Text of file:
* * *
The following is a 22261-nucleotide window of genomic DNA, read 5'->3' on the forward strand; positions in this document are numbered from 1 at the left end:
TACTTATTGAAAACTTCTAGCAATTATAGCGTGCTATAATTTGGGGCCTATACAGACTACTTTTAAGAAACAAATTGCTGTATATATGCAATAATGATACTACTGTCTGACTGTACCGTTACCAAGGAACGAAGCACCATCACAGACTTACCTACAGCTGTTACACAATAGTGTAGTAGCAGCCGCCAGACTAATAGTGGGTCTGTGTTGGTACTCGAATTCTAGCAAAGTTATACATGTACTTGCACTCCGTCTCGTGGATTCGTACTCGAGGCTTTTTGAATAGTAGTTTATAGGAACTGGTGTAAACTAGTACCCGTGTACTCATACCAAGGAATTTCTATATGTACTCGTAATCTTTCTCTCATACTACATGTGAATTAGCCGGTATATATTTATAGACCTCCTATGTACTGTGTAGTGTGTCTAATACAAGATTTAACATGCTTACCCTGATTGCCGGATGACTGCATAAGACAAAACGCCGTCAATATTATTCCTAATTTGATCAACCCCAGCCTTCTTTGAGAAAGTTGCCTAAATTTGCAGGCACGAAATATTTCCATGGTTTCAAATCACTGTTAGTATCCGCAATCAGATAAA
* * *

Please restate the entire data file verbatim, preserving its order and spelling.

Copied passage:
The following is a 22261-nucleotide window of genomic DNA, read 5'->3' on the forward strand; positions in this document are numbered from 1 at the left end:
TACTTATTGAAAACTTCTAGCAATTATAGCGTGCTATAATTTGGGGCCTATACAGACTACTTTTAAGAAACAAATTGCTGTATATATGCAATAATGATACTACTGTCTGACTGTACCGTTACCAAGGAACGAAGCACCATCACAGACTTACCTACAGCTGTTACACAATAGTGTAGTAGCAGCCGCCAGACTAATAGTGGGTCTGTGTTGGTACTCGAATTCTAGCAAAGTTATACATGTACTTGCACTCCGTCTCGTGGATTCGTACTCGAGGCTTTTTGAATAGTAGTTTATAGGAACTGGTGTAAACTAGTACCCGTGTACTCATACCAAGGAATTTCTATATGTACTCGTAATCTTTCTCTCATACTACATGTGAATTAGCCGGTATATATTTATAGACCTCCTATGTACTGTGTAGTGTGTCTAATACAAGATTTAACATGCTTACCCTGATTGCCGGATGACTGCATAAGACAAAACGCCGTCAATATTATTCCTAATTTGATCAACCCCAGCCTTCTTTGAGAAAGTTGCCTAAATTTGCAGGCACGAAATATTTCCATGGTTTCAAATCACTGTTAGTATCCGCAATCAGATAAA